Whether your job is 80/20, or more like 40/60 right now, there are some things you can do to enjoy more of what’s there to love, helping you to have more of those moments of serenity at work (or get through today while you look for what’s next).
Serenity is always there as a baseline for you, but only when you can acknowledge the effort you put into your work matters to you. It’s up to each of us to clear a path to feel more of those serene moments in our work, not all the time, but more consistently.
I’ve written a few resignation letters in my time; some with unbridled joy and some with complete uncertainty I was making the right move. It’s a big decision.
“The Great Resignation” is a real thing. Right now, in North America, there is a high degree of unemployment AND a labour shortage – something you don’t normally see happen at the same point in time. Thanks to the pandemic professionals have been given the time and occasion to re-evaluate how well their current work is working for them. Many jobs and employers have come up short of expectations.
It’s natural (and healthy) to periodically look at where you are in your career so you can course correct. Early in your career you likely didn’t have a plan (other than to get a job, in your field if possible). From there you may have followed a path of happy coincidence, moving to jobs that worked well for you, climbing the corporate ladder, and feeling good about your career progression. Unusual and disruptive events in life do make us beautiful humans reflect; is this why I got into this work? Is this enough for me? Am I living up to my potential? Am I doing the kind of work I find meaningful? These are all strong questions to consider in your career.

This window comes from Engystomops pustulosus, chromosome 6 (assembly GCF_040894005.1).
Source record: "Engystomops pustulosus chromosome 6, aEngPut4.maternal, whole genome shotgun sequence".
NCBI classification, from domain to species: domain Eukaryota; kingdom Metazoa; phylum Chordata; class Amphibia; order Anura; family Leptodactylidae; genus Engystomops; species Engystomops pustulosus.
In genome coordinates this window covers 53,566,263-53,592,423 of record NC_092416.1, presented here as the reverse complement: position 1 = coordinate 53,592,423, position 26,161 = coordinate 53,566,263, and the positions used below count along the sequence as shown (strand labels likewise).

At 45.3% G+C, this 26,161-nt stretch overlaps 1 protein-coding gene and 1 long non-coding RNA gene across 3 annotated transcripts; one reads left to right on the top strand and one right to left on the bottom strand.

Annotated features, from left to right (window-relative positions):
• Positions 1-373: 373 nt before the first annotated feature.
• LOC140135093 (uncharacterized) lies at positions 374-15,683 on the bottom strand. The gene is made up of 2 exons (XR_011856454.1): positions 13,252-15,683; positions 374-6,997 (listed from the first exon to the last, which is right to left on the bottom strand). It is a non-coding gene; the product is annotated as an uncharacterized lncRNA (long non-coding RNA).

For some, the pandemic was a harsh mirror that reflected a life that was spending too much time working and not enough time on the things that really mattered. If you’re one of the many professionals who’s asking yourself if this is all there is in your life and career, here are some critical things to do before you write that resignation letter.
When I’ve resigned (even when it was with unbridled joy) it wasn’t always my best move. Objectivity plays a huge part in the success of any career move you make, qualifying what you want and realistically seeing what’s out there (and how well that will work for you). While dream careers exist (being able to have meaningful work in your profession for an employer who respects you and invests in your potential or being able to get that kind of work elsewhere whenever you need to), perfect jobs do not.
When you’re considering any kind of job change, it’s important to understand what is non-negotiable for you and what you are willing to compromise to enjoy more of your work and life. Flexibility within clear boundaries you are willing to hold is key to having your dream career.
Looking for a Blog? Search here:
ABOUT MY BLOG
I believe in empowering others in many tangible ways. When I learn new career strategies or see something that might help others, I share it using my blog and website.